~ the god of negative-sum games ~

So, I recently came across an interview with an astrophysicist and former professional poker player who read an article about an old poem about an even older god, which may or may not be either an even older mythical creature or potentially an even older word, which represents a particular type of negative-sum game, and that particular type of negative-sum game is very relevant right now.

The god in question is the namesake of this here post - Moloch, or Molech as the case may be. But before we get to that, welcome to the Moloch Inter-Dimensional Spaceport baggage claim...

For the Thorny Devils arriving at the Moloch Inter-Dimensional Spaceport baggage claim, it takes forever to retrieve their bags, because a few of these prickly characters insist on crowding the conveyor, blocking the vision and the path of those stuck behind them. Those in front still have to wait for their bag to come to their spot on the conveyor, while those behind have to wait til their bag reaches the very end of the conveyor where they might have a chance to push past and retrieve their bag before it vanishes back into the mouth of the beast, some can't see anything, and those at the front, having retrieved their bags, are trapped by the horde behind them.

For each of these woe-some souls, all they want is to get their bag and get to the taxi stand, but no one is leaving any time soon.

Who is to blame for this situation? Moloch.

Moloch is a nasty character. He appears in John Milton's Paradise Lost as the most bloodthirsty of all the fallen angels and is named in the Bible as a Canaanite god associated with child sacrifice. But there is some confusion over whether Moloch is a god or merely the personification of the Punic word for sacrifice which is "Mlk" or perhaps is a combination of the Hebrew words for king "Melech" combined with the word for shame "bōšet". There are also many parallels between the bona fides of Moloch and the Ancient Greek Minotaur. Both have a bull's head on a man's body and the fury of both are only appeased by ritual sacrifice. So, as with many myths, the origins are hazy.


Moloch is conceived as a tyrannical god that demands child sacrifice, threatening far worse if his hunger is not satisfied. In game theoretical terms, the negative payoff of losing his support, or worse courting his ire, makes yielding to the tyrant's demands the optimal strategy, but in doing so the victims keep the monster alive, so they can never escape this perpetual negative-sum game.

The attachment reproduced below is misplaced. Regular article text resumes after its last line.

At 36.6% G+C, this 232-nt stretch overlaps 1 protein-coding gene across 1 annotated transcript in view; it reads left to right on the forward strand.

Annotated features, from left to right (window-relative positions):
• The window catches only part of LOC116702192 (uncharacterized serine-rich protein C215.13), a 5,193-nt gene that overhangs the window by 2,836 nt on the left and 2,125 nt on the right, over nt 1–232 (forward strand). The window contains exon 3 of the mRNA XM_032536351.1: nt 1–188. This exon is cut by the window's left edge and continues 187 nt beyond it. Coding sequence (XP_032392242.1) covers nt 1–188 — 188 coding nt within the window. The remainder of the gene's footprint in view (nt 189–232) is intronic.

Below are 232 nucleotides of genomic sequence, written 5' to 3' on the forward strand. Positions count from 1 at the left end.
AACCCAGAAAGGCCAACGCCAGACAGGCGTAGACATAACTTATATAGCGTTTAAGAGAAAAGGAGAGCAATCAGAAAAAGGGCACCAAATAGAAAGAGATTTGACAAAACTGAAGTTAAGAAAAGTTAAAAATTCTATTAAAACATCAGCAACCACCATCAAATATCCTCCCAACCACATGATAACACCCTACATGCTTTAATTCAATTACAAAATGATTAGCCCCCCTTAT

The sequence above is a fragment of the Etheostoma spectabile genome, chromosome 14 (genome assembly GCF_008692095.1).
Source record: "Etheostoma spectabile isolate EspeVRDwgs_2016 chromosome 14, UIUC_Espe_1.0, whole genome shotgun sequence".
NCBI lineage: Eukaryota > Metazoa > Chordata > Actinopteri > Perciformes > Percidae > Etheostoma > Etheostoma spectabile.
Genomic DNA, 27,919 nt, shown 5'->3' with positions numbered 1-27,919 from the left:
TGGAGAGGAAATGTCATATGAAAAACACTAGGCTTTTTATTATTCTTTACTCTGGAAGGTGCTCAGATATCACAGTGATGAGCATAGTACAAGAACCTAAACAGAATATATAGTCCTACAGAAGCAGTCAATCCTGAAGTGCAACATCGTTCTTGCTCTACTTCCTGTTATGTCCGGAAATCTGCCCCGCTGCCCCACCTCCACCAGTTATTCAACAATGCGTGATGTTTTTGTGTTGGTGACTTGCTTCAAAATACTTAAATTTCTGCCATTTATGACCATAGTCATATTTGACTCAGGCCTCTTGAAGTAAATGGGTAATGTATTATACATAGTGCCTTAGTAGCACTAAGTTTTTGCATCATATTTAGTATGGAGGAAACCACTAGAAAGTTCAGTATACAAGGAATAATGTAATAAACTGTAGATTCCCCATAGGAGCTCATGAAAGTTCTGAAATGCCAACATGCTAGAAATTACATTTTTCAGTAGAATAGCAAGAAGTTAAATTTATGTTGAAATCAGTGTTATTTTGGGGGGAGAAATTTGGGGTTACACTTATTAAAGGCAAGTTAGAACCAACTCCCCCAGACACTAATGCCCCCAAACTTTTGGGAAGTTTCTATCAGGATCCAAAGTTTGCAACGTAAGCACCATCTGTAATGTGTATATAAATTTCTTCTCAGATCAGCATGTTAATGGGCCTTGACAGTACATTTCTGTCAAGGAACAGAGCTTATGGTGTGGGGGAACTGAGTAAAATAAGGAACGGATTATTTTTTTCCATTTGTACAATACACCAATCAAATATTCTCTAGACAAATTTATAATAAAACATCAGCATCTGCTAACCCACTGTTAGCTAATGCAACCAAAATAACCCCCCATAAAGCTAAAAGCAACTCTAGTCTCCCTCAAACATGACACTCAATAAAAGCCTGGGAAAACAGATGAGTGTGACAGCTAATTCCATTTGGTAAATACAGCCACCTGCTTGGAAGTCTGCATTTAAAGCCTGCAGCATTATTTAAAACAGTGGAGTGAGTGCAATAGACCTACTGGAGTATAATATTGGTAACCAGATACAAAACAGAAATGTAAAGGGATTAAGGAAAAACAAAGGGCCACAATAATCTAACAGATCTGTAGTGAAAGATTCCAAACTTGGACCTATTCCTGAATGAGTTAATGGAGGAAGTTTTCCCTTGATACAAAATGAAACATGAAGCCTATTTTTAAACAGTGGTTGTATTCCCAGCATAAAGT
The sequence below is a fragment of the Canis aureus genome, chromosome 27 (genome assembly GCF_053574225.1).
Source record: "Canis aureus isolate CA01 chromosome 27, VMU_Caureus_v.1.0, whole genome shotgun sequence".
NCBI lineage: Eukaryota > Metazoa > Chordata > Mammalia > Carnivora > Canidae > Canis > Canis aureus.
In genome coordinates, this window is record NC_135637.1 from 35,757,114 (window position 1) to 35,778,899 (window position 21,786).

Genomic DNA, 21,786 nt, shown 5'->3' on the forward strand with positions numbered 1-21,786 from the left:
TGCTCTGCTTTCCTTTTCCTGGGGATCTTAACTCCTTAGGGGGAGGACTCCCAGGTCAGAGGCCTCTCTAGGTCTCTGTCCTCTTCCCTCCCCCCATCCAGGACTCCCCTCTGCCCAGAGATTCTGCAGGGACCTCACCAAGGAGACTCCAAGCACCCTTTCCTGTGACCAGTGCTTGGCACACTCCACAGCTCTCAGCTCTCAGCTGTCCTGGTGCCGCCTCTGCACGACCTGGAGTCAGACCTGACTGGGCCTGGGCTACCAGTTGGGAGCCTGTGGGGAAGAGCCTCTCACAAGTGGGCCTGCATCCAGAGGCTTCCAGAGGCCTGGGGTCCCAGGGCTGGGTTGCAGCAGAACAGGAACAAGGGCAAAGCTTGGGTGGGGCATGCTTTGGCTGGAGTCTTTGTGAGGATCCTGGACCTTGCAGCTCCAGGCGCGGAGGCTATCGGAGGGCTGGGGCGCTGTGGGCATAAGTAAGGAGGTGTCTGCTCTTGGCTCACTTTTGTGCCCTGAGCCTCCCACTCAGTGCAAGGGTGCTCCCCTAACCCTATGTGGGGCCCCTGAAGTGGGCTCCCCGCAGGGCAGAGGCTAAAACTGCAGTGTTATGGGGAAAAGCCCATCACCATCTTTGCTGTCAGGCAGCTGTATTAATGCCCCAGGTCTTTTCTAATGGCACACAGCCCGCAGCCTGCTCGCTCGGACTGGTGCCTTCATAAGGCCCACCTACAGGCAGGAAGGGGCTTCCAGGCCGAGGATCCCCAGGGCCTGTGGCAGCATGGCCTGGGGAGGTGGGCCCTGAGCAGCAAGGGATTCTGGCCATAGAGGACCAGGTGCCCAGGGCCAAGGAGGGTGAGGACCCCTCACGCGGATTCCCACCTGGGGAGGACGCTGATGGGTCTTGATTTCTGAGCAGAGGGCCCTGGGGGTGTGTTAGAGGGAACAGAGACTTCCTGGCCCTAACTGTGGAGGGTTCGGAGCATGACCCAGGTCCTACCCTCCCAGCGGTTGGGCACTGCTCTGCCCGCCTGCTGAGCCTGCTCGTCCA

It is the fact that the population are complicit in their own subjugation, which is the essence of a Molochian system. Like our unfortunate friends at the Moloch Inter-Dimensional Spaceport.


The concept of Moloch has been recently popularised by Liv Boeree (that astrophysicist poker star mentioned in the first paragraph) in her works on The Beauty Wars and The Media Wars where she explores the emergence of moloch-y situations borne of instagram beauty filters and The Media.

"I call Moloch the God of Negative-Sum Games" - Liv Boeree

As technology creates more opportunities for systems built of multiple free agents to arise, it has become important to recognise when they involve perverse incentives that drive individuals to act against their own long-term best interests or the best interests of the group.


Boeree discovered the concept through an article called Meditations on Moloch by Scott Alexander which was an exploration of the poem Howl by Allen Ginsberg which seems to use Moloch as a metaphor for the evils of modernity and capitalism. Alexander uses the poem to flesh out the metaphor of Moloch, drawing from numerous sources. I recommend reading the article and I intend to write about it in greater detail in a later part. For now it's enough to say Moloch is a metaphor that's in the Zeitgeist, and for good reason, because it helps us to understand the challenges we face as an increasingly global society with hopefully increasing individual freedoms.


Sometimes we might notice that a system so inevitably leads to downfall that it seems to be designed to fail. By personifying the concept of Moloch it helps us to connect that feeling about the pernicious nature of a particular system to a mental shorthand...

Once we have put a name and face to the issue we can interrogate it and devise an escape from it, like stepping back from the crowd at the baggage claim.


Perhaps you have found yourself at the Moloch Inter-Dimensional Spaceport baggage claim and observed one or two lizard brains start to crowd the conveyor, and suddenly half the passengers are scrambling for a space while the rest of you throw up your claws in despair. Moloch's victims are just trying to get their bag as quickly as possible, but the result is that it takes longer for everyone. However, it's not always the case.

Cards being swapped

Often we experience baggage claim Utopia where each person waits behind the yellow line. They spread out, giving everyone good visibility on the conveyor, and leaving enough space for whoever spots their bag to dash in, grab it and get out again. That's because people generally understand the system, we've had positive and negative experiences and have learned to act in unison. This is how we escape Molochian situations and the faster we learn to spot them the quicker we'll learn to work together to solve them.


Molochian situations are all around us, where rational decisions made by unwitting individuals can lead to negative outcomes. And Moloch is a suitably abhorrent personification that can help us develop a recognition of these systems and recoil from them accordingly. Understanding these systems allows us to make sure we're not a part of the problem but rather, like our baggage claim Utopia, part of the solution. And there are always solutions, they just require us to look at the bigger picture and ask, who is controlling this situation? Us, or Moloch?